This summary about how the Church of Scientology abuses a religious visa designation to exploit foreign workers was featured in Documented’s Early Arrival newsletter. You can subscribe to receive it in your inbox three times per week here.
As our exclusive exposé published last week revealed, the Church of Scientology leaders have recruited thousands of people from foreign countries into the U.S. through its abuses of the R-1 visa program. This strategy has never been fully scrutinized until our year-long investigation. Here are five revelations from the new report that uncovers how Scientology aggressively used the visa program and created a pool of thousands of exploited laborers.
- The workers were coached about what to say during their visa interviews: When Attila Sonkoly was recruited at age 21, he was getting as many as five calls a day from Scientology officials urging him to come work for the organization in the U.S. on an R-1 visa. He finally agreed. Sonkoly saw that what he’d been instructed to tell the consulate — that he’d be performing religious duties as a minister — was a lie.
- After they arrived in the U.S., they had their passports, visas, and other travel and identifying documents taken by church officials: “You are now truly an undocumented person,” says David Spaulding, who spent 23 years as an immigration officer. “You do not exist. You can’t go to the police. You can’t talk to a social-services person. You can’t buy milk. ‘We own you.’”
- In response to the allegations, Karin Pouw, a spokesperson for Scientology, said by email: The Church of Scientology “strictly complies with U.S. immigration policies,” Puow said, adding that the sources our reporter spoke to were engaged in a “coordinated and premeditated conspiracy to level false allegations.”
- Scientology has successfully defended itself in court against allegations of worker abuse before: In 2009, Marc and Claire Headley, a married American couple who spent more than a decade in Scientology’s Sea Org, sued the church for human trafficking. They claimed the organization had stolen their wages, forced them into manual labor, and forced Claire to abort two pregnancies. The case was dismissed. A more recent and still unsettled lawsuit from three former Scientology members alleges violations of laws against trafficking, forced labor, peonage, and conspiracy.
- Federal inspectors can further investigate and potentially bring justice for these victims: A coordinated program to bring in foreign workers in the ways the former Scientologists describe would be enough for federal investigators to open a fraud inquiry, says Michael Wildes, an immigration expert who served as a federal prosecutor in Brooklyn for four years.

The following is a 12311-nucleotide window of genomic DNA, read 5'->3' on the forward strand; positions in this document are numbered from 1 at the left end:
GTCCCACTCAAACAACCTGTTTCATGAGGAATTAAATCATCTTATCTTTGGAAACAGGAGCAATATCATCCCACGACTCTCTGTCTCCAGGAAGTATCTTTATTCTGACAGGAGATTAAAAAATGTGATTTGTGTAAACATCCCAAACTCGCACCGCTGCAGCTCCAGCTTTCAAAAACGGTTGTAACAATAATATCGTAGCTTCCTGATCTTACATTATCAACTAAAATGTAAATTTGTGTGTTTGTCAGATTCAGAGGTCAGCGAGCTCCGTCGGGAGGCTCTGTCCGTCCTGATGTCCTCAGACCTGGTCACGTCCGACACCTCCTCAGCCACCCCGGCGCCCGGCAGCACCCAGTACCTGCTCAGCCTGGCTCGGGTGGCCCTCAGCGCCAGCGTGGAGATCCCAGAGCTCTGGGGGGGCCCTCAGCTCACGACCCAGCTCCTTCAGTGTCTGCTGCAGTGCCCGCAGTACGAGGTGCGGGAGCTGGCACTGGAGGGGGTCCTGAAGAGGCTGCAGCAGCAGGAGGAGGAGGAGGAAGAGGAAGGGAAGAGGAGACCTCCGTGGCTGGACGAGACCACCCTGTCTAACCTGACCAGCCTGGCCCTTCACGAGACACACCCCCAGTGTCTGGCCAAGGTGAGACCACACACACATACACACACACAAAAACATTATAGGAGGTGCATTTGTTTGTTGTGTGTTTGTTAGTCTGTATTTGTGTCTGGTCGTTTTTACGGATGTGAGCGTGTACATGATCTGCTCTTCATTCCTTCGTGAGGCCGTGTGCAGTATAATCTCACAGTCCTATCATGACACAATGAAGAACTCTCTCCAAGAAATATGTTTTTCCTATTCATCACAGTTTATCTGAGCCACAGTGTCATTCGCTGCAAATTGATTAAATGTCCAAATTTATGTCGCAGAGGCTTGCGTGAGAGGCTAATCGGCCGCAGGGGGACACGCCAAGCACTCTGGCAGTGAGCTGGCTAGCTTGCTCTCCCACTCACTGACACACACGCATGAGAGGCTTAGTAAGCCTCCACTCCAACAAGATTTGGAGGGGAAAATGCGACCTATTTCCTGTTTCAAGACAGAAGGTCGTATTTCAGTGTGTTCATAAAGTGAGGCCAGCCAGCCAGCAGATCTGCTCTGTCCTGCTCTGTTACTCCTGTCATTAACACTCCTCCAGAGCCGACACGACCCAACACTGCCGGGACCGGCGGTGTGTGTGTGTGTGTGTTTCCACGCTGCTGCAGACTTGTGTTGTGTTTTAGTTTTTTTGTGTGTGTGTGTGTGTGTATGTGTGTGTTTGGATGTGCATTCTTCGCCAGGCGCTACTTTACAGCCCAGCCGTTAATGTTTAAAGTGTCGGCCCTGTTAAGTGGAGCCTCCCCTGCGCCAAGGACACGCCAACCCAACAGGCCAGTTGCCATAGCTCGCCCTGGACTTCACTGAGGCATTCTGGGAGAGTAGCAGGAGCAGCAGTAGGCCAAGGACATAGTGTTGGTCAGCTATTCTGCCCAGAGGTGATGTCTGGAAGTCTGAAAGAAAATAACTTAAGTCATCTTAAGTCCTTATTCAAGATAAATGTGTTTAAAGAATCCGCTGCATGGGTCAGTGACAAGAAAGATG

STORIES WE ARE FOLLOWING
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Three criminalized New Yorkers to speak on how NY facilitates deportations and the need for mass pardons: Assia Serrano, Ricky Williams, and Ousman Darboe, today, will also speak about their individual campaigns to secure pardons. — Read more
- Learn more about Assia Serrano’s story in an exclusive on Documented.
Around the U.S.
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New analysis shows child poverty has fallen by about the same degree across all groups: It has fallen 59% since 1993, with need receding on nearly every front among children of several races, living with one parent or two, and in native or immigrant households. — New York Times
How Chicago is responding to migrants being bused from Texas: The Illinois Department of Human Services said the state has so far welcomed nearly 300 migrants sent to the state by Texas Gov. Greg Abbott. — NBC Chicago
Border Patrol halts tweets from agency’s West Texas region: CBP deactivated its Twitter account for the West Texas region after retweeting criticisms of Biden’s border policies and liking posts that used anti-gay slurs. — AP News
Biden admin. plans to allow up to 125,000 refugees into US for 2023 fiscal year: The administration said it would admit the same number this year, but is falling far short with only 19,919 refugees admitted with a month left in this fiscal year. — CNN